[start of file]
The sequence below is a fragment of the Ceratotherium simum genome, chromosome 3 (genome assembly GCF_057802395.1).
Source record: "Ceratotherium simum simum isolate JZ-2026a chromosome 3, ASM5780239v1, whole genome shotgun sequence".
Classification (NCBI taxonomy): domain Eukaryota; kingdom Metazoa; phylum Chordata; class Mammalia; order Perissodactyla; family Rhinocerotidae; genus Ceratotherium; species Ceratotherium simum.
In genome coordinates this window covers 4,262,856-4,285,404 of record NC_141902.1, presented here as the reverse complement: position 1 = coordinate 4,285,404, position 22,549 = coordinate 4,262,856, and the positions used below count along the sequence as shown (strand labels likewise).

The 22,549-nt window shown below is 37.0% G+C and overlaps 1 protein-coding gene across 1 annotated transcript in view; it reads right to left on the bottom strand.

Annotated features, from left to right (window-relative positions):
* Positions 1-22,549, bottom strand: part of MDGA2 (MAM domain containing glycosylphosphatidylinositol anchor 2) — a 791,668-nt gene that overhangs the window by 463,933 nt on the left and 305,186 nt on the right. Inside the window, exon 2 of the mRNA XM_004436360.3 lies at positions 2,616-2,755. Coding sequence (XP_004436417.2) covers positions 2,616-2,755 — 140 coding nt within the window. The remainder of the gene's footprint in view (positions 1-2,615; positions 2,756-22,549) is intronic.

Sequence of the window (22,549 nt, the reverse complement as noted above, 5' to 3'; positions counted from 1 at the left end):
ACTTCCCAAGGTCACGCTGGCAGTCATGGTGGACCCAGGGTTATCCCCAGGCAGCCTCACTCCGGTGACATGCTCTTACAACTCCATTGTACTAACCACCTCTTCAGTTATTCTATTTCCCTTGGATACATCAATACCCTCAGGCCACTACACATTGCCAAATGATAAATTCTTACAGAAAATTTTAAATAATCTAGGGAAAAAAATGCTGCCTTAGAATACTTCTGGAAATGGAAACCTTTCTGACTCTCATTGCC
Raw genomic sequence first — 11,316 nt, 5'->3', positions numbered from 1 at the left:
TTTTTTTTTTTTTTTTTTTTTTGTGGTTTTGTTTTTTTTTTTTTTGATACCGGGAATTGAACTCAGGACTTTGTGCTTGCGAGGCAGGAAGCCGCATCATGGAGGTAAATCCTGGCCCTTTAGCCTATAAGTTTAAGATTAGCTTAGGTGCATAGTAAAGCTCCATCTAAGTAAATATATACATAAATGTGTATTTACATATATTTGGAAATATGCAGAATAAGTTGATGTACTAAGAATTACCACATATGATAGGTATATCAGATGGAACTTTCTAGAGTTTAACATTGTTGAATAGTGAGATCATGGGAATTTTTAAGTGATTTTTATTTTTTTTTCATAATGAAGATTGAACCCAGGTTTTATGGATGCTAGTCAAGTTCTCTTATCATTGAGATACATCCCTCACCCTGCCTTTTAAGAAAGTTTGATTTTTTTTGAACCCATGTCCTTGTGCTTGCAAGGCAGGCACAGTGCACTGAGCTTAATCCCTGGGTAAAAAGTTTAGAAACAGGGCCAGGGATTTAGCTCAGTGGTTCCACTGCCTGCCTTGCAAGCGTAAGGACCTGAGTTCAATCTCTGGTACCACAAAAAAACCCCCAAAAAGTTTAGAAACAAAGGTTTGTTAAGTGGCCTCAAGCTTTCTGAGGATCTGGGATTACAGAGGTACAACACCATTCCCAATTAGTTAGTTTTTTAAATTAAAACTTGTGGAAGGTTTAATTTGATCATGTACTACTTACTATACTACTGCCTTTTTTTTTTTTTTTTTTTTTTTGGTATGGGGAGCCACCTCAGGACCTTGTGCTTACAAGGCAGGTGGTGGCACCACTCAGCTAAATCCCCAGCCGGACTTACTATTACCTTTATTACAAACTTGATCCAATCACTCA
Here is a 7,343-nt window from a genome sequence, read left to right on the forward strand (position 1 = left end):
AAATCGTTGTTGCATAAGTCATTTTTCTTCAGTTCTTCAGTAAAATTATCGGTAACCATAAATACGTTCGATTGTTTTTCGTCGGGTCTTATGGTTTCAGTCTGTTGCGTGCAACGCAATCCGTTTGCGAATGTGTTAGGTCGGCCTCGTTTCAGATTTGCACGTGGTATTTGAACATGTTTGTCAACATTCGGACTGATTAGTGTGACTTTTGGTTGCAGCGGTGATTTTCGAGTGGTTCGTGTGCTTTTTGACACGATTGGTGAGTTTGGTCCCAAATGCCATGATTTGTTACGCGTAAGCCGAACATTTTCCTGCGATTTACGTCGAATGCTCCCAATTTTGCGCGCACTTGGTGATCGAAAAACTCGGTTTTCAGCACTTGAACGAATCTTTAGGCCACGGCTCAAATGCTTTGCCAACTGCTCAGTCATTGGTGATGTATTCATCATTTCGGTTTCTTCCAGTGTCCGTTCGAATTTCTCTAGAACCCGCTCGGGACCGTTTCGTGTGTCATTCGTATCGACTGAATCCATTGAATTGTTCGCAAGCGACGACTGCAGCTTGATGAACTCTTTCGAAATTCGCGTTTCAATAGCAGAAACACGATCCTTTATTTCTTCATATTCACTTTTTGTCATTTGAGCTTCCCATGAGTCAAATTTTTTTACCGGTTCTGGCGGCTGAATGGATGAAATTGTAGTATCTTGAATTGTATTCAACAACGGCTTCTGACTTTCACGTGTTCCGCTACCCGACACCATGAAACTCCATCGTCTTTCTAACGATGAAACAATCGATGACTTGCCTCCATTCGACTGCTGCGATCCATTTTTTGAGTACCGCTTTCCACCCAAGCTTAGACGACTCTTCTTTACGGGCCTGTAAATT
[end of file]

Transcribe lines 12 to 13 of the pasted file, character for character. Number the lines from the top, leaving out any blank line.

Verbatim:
Here is a 7,343-nt window from a genome sequence, read left to right on the forward strand (position 1 = left end):
AAATCGTTGTTGCATAAGTCATTTTTCTTCAGTTCTTCAGTAAAATTATCGGTAACCATAAATACGTTCGATTGTTTTTCGTCGGGTCTTATGGTTTCAGTCTGTTGCGTGCAACGCAATCCGTTTGCGAATGTGTTAGGTCGGCCTCGTTTCAGATTTGCACGTGGTATTTGAACATGTTTGTCAACATTCGGACTGATTAGTGTGACTTTTGGTTGCAGCGGTGATTTTCGAGTGGTTCGTGTGCTTTTTGACACGATTGGTGAGTTTGGTCCCAAATGCCATGATTTGTTACGCGTAAGCCGAACATTTTCCTGCGATTTACGTCGAATGCTCCCAATTTTGCGCGCACTTGGTGATCGAAAAACTCGGTTTTCAGCACTTGAACGAATCTTTAGGCCACGGCTCAAATGCTTTGCCAACTGCTCAGTCATTGGTGATGTATTCATCATTTCGGTTTCTTCCAGTGTCCGTTCGAATTTCTCTAGAACCCGCTCGGGACCGTTTCGTGTGTCATTCGTATCGACTGAATCCATTGAATTGTTCGCAAGCGACGACTGCAGCTTGATGAACTCTTTCGAAATTCGCGTTTCAATAGCAGAAACACGATCCTTTATTTCTTCATATTCACTTTTTGTCATTTGAGCTTCCCATGAGTCAAATTTTTTTACCGGTTCTGGCGGCTGAATGGATGAAATTGTAGTATCTTGAATTGTATTCAACAACGGCTTCTGACTTTCACGTGTTCCGCTACCCGACACCATGAAACTCCATCGTCTTTCTAACGATGAAACAATCGATGACTTGCCTCCATTCGACTGCTGCGATCCATTTTTTGAGTACCGCTTTCCACCCAAGCTTAGACGACTCTTCTTTACGGGCCTGTAAATT